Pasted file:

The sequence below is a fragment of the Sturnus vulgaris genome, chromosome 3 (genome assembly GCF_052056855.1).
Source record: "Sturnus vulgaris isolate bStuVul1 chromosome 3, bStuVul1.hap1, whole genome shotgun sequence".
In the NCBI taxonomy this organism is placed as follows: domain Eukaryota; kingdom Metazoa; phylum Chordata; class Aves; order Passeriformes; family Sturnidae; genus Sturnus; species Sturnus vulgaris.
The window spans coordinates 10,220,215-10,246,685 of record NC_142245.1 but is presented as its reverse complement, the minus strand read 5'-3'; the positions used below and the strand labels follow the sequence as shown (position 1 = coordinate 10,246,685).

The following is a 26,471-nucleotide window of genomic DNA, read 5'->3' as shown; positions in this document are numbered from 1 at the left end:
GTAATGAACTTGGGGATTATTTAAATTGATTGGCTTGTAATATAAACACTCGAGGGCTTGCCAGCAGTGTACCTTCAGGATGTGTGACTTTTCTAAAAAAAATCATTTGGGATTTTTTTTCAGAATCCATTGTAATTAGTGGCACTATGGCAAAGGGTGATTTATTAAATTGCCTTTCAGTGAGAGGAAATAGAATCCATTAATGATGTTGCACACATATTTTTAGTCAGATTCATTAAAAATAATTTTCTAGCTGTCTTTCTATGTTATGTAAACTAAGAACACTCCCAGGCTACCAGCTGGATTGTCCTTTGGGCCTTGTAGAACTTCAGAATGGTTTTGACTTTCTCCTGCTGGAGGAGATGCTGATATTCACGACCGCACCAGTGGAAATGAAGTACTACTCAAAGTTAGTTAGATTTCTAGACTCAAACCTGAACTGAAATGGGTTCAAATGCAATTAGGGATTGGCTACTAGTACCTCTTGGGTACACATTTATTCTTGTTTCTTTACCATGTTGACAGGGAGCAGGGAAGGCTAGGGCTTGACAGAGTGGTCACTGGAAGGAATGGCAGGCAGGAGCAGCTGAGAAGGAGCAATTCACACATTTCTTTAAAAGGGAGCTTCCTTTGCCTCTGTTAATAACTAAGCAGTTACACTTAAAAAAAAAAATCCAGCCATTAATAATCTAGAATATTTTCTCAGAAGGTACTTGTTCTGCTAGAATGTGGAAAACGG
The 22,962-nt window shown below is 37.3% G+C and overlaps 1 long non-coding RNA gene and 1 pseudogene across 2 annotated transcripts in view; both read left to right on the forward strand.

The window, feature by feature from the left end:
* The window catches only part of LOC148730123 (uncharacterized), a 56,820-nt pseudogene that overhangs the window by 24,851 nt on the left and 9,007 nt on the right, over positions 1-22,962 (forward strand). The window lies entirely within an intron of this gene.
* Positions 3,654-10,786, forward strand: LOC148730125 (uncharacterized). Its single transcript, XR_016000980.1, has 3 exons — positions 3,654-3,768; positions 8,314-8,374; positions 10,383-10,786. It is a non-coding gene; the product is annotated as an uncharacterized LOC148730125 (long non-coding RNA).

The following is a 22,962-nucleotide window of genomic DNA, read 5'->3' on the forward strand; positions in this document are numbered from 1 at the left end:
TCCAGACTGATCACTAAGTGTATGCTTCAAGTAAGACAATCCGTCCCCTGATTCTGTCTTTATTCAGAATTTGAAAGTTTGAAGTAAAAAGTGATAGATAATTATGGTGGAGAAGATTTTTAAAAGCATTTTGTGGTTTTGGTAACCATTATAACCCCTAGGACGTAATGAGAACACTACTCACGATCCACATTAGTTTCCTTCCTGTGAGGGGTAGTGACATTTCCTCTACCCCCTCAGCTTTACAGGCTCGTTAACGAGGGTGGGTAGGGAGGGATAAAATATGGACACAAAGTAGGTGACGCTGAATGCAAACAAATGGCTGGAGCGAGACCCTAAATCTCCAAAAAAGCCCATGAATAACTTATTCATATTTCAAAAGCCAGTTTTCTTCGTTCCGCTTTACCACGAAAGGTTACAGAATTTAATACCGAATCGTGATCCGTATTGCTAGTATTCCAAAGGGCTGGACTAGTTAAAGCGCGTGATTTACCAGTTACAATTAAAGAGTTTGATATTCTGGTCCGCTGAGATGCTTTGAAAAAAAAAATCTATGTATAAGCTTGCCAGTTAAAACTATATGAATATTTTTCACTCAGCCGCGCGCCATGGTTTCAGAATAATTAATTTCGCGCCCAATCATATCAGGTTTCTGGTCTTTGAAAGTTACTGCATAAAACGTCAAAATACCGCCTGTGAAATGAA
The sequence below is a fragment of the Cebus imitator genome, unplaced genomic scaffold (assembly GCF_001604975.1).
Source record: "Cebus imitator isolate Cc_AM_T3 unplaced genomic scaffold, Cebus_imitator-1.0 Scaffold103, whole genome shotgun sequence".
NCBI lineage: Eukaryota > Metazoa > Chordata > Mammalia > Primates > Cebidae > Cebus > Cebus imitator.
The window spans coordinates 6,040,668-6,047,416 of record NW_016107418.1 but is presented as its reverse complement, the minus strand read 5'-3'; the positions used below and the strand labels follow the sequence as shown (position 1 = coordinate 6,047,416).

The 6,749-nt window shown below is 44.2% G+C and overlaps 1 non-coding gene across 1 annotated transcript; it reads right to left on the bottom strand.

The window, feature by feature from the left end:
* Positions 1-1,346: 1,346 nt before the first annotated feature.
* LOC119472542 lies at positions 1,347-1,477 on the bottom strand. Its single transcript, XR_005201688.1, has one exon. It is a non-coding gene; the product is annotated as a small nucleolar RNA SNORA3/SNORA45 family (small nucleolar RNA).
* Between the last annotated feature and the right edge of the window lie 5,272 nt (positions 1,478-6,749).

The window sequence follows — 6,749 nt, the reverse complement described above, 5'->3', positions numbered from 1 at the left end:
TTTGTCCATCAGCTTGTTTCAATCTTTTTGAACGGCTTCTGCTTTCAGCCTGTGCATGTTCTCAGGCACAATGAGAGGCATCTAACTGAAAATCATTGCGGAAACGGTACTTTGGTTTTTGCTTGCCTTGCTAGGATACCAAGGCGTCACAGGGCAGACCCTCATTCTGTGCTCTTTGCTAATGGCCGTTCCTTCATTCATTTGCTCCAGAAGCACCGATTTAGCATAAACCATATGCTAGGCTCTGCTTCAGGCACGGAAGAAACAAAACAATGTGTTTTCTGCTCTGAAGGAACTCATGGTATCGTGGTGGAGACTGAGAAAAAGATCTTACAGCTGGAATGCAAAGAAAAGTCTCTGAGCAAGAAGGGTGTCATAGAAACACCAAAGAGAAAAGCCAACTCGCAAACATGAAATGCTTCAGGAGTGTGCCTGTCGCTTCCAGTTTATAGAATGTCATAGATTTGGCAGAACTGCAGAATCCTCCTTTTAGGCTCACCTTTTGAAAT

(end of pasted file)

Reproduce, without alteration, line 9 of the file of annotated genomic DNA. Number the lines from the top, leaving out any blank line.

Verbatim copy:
* The window catches only part of LOC148730123 (uncharacterized), a 56,820-nt pseudogene that overhangs the window by 24,851 nt on the left and 9,007 nt on the right, over positions 1-22,962 (forward strand). The window lies entirely within an intron of this gene.